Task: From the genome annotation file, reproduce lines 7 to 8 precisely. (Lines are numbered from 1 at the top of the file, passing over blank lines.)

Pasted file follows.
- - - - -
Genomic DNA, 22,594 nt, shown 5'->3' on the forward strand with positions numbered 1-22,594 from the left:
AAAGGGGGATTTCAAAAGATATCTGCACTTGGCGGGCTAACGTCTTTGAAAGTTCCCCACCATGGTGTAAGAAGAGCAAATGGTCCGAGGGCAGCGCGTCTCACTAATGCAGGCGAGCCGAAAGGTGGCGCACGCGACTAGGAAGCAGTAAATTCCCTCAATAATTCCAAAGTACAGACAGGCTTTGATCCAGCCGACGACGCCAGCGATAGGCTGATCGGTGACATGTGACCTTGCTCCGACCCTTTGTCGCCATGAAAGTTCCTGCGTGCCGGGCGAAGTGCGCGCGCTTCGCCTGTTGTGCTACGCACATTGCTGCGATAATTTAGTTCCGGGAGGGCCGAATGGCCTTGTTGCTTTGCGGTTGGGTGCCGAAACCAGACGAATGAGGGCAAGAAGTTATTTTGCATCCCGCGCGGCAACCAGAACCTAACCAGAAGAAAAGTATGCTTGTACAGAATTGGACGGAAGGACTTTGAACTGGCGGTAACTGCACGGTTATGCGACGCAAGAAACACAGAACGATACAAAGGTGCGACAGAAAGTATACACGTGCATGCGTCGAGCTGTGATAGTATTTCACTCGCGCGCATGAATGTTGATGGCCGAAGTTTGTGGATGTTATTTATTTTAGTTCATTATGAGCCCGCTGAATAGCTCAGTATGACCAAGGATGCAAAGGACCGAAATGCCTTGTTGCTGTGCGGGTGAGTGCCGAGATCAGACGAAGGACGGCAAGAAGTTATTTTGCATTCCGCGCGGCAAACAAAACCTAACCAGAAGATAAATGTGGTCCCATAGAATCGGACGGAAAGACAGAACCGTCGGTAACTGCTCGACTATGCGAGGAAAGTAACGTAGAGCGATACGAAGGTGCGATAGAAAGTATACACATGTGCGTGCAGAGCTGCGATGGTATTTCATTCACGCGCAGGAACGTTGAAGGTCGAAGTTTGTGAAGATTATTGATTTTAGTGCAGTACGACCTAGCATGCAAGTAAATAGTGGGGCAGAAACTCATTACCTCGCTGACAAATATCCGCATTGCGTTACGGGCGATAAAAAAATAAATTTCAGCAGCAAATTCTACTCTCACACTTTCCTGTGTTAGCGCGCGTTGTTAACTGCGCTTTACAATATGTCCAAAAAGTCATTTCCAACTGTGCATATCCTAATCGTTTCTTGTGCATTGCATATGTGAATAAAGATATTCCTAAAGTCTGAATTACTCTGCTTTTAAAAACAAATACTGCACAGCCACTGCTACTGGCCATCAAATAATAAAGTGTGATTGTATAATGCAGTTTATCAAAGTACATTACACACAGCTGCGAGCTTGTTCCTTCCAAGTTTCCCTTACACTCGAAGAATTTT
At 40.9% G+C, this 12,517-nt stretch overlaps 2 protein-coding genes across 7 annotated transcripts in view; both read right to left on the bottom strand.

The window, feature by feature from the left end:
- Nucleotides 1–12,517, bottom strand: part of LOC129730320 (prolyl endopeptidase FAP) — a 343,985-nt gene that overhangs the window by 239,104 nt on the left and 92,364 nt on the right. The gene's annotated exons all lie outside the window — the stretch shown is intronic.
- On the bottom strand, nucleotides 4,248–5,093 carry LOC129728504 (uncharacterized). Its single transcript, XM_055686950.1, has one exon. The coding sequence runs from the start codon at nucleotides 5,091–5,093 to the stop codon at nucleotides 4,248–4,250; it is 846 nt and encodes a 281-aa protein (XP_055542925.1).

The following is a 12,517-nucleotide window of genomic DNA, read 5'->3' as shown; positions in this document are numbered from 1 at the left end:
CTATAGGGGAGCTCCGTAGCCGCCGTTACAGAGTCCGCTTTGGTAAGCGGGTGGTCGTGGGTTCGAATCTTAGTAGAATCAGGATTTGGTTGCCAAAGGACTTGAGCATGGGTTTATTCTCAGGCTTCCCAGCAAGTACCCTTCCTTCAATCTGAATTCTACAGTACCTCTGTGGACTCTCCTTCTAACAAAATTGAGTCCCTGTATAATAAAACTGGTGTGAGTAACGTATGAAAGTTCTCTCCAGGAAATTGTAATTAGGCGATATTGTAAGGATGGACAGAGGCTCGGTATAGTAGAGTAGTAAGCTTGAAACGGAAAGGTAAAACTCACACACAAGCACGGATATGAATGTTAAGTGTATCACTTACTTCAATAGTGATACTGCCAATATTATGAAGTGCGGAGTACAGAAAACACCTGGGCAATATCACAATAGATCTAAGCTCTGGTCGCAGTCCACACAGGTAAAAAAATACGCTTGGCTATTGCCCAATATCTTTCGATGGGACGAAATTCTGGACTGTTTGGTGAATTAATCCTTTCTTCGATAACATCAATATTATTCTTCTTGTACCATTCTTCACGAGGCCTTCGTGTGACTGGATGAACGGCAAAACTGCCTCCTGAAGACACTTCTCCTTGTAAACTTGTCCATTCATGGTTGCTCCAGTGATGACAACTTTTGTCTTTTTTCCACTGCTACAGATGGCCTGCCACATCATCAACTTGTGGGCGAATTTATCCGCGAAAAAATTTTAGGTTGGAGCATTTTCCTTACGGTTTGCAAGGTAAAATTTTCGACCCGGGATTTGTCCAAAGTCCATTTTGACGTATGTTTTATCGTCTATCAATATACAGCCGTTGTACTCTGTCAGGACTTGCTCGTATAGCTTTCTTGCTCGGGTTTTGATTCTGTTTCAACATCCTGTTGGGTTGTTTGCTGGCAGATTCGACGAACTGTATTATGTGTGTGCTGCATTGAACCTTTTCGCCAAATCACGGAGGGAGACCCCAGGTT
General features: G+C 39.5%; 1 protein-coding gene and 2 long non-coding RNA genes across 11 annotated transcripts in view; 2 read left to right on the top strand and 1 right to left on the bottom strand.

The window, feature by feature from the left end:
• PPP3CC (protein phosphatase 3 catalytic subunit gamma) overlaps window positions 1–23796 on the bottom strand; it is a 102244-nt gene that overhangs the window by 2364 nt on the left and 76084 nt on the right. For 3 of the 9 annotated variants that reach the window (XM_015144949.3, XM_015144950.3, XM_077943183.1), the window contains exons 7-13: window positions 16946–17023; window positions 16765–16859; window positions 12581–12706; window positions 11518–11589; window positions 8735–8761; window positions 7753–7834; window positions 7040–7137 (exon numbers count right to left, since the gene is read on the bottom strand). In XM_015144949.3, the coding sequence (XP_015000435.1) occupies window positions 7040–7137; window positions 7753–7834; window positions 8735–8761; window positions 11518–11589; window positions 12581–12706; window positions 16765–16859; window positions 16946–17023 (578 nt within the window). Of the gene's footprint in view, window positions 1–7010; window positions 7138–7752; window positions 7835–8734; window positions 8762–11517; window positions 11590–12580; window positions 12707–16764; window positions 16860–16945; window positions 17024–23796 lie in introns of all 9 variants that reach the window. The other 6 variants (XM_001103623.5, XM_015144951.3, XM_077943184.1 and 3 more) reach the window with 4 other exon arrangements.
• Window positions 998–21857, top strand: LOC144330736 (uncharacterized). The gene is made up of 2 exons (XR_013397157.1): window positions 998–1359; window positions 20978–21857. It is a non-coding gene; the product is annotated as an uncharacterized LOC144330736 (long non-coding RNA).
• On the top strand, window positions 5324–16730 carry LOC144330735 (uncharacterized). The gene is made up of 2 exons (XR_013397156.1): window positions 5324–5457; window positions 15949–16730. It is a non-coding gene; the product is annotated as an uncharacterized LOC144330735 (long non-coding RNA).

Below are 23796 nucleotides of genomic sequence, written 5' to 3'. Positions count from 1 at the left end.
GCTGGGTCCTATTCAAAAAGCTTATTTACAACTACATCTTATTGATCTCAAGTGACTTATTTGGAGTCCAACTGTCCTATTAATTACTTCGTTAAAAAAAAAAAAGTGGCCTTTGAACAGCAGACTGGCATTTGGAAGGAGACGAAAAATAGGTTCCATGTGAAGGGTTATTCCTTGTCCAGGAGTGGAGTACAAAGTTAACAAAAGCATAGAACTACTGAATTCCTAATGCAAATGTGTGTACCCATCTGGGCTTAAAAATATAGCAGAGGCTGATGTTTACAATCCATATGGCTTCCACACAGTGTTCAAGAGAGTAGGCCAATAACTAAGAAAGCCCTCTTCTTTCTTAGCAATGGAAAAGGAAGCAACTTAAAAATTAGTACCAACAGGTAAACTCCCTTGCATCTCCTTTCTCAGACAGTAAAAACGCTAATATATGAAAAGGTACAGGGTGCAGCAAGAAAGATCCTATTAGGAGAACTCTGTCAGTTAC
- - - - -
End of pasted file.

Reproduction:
The following is a 12,517-nucleotide window of genomic DNA, read 5'->3' as shown; positions in this document are numbered from 1 at the left end:
CTATAGGGGAGCTCCGTAGCCGCCGTTACAGAGTCCGCTTTGGTAAGCGGGTGGTCGTGGGTTCGAATCTTAGTAGAATCAGGATTTGGTTGCCAAAGGACTTGAGCATGGGTTTATTCTCAGGCTTCCCAGCAAGTACCCTTCCTTCAATCTGAATTCTACAGTACCTCTGTGGACTCTCCTTCTAACAAAATTGAGTCCCTGTATAATAAAACTGGTGTGAGTAACGTATGAAAGTTCTCTCCAGGAAATTGTAATTAGGCGATATTGTAAGGATGGACAGAGGCTCGGTATAGTAGAGTAGTAAGCTTGAAACGGAAAGGTAAAACTCACACACAAGCACGGATATGAATGTTAAGTGTATCACTTACTTCAATAGTGATACTGCCAATATTATGAAGTGCGGAGTACAGAAAACACCTGGGCAATATCACAATAGATCTAAGCTCTGGTCGCAGTCCACACAGGTAAAAAAATACGCTTGGCTATTGCCCAATATCTTTCGATGGGACGAAATTCTGGACTGTTTGGTGAATTAATCCTTTCTTCGATAACATCAATATTATTCTTCTTGTACCATTCTTCACGAGGCCTTCGTGTGACTGGATGAACGGCAAAACTGCCTCCTGAAGACACTTCTCCTTGTAAACTTGTCCATTCATGGTTGCTCCAGTGATGACAACTTTTGTCTTTTTTCCACTGCTACAGATGGCCTGCCACATCATCAACTTGTGGGCGAATTTATCCGCGAAAAAATTTTAGGTTGGAGCATTTTCCTTACGGTTTGCAAGGTAAAATTTTCGACCCGGGATTTGTCCAAAGTCCATTTTGACGTATGTTTTATCGTCTATCAATATACAGCCGTTGTACTCTGTCAGGACTTGCTCGTATAGCTTTCTTGCTCGGGTTTTGATTCTGTTTCAACATCCTGTTGGGTTGTTTGCTGGCAGATTCGACGAACTGTATTATGTGTGTGCTGCATTGAACCTTTTCGCCAAATCACGGAGGGAGACCCCAGGTT